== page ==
Thursday, 2 July 1981
The House met at half-past Two o'clock
[MR. SPEAKER in the Chair]
GREATER LONDON COUNCIL (GENERAL POWERS) (No. 2)Bill
asked the Chancellor of the Exchequer if he will make a statement on the operation of the policy of applying cash limits to the nationalised industries.
asked the Chancellor of the Exchequer, whether he has any proposals to reduce the rate of interest in the near future.
asked the Chancellor of the Exchequer how he assesses the value to the economy of investment in the public sector.
asked the Chancellor of the Exchequer whether he plans any new initiative to improve the economy.
asked the Chancellor of the Exchequer when he now expects to see a substantial improvement in the economy.
asked the Chancellor of the Exchequer if he will make a statement on present levels of overseas investment by United Kingdom financial institutions.
asked the Chancellor of the Exchequer what has been the total of United Kingdom net contributions to the budget of the European Economic Community since United Kingdom accession, expressed as a...
asked the Chancellor of the Exchequer when he next plans to meet the United States Treasury Secretary; and what he proposes to discuss with him.
asked the Chancellor of the Exchequer whether he will make a statement on the progress made since 10 March in bringing down the public sector borrowing requirement.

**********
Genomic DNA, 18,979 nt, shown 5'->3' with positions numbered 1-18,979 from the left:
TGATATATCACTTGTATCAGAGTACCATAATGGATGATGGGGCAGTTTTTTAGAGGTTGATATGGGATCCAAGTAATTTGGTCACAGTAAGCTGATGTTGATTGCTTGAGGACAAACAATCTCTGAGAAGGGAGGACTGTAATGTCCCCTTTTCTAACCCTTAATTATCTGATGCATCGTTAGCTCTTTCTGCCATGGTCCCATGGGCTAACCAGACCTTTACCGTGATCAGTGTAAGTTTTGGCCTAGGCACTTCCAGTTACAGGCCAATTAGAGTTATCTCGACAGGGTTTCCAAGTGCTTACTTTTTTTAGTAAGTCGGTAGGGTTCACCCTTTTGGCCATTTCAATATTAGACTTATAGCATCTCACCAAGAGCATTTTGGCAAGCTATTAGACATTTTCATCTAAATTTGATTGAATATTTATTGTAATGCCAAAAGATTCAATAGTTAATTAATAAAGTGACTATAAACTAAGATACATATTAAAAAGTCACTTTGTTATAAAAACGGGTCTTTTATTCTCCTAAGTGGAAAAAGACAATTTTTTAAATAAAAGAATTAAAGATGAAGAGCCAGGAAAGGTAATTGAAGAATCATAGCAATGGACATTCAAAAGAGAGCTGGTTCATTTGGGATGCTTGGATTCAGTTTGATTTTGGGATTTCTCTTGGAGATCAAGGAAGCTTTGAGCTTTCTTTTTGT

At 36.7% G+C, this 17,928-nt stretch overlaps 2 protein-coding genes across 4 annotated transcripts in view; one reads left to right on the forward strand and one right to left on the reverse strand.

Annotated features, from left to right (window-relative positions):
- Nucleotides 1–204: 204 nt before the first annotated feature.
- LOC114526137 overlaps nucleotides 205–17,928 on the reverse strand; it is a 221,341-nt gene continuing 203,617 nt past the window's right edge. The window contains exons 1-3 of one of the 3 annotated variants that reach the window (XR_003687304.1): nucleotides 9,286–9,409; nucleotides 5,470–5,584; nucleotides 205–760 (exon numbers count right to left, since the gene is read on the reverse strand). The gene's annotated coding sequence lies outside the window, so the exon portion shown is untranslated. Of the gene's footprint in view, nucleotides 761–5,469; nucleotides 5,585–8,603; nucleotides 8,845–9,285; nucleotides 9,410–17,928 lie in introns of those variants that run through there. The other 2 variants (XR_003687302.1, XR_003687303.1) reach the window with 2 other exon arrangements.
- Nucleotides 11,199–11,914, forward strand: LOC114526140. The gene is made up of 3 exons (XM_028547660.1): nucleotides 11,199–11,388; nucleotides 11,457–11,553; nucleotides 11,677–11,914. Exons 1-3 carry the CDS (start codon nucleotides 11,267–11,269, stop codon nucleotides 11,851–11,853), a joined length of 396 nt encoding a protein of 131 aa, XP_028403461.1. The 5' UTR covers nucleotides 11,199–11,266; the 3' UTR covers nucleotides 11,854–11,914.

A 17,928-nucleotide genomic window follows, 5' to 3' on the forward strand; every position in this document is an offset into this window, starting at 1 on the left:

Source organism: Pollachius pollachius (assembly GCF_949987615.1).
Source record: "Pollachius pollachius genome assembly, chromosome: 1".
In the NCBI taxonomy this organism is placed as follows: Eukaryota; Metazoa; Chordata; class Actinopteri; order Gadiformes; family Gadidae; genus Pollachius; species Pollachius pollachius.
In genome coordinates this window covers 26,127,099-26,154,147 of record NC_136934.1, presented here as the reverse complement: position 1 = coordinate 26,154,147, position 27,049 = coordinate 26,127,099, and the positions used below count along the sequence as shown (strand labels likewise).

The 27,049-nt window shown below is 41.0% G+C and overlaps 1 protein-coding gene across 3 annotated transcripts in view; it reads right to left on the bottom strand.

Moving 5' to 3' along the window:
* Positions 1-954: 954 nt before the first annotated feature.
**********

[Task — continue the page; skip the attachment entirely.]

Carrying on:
asked the Chancellor of the Exchequer what recent representations he has received about the level of stamp duties on house purchase.
The following question stood upon the Order Paper:
Will the Leader of the House make a statement about the business for next week?
I have selected the amendment in the name of the right hon. Gentleman the Leader of the Opposition.
I beg to move, That the draft Northern Ireland (Emergency Provisions) Act 1978 (Continuance) Order 1981, which was laid before this House on 15 June, be approved.
Motion made, and Question proposed, That this House do now adjourn.—[Mr. Boscawen.]
Debates in the House of Commons are an opportunity for MPs from all parties to scrutinise government legislation and raise important local, national or topical issues.
And sometimes to shout at each other.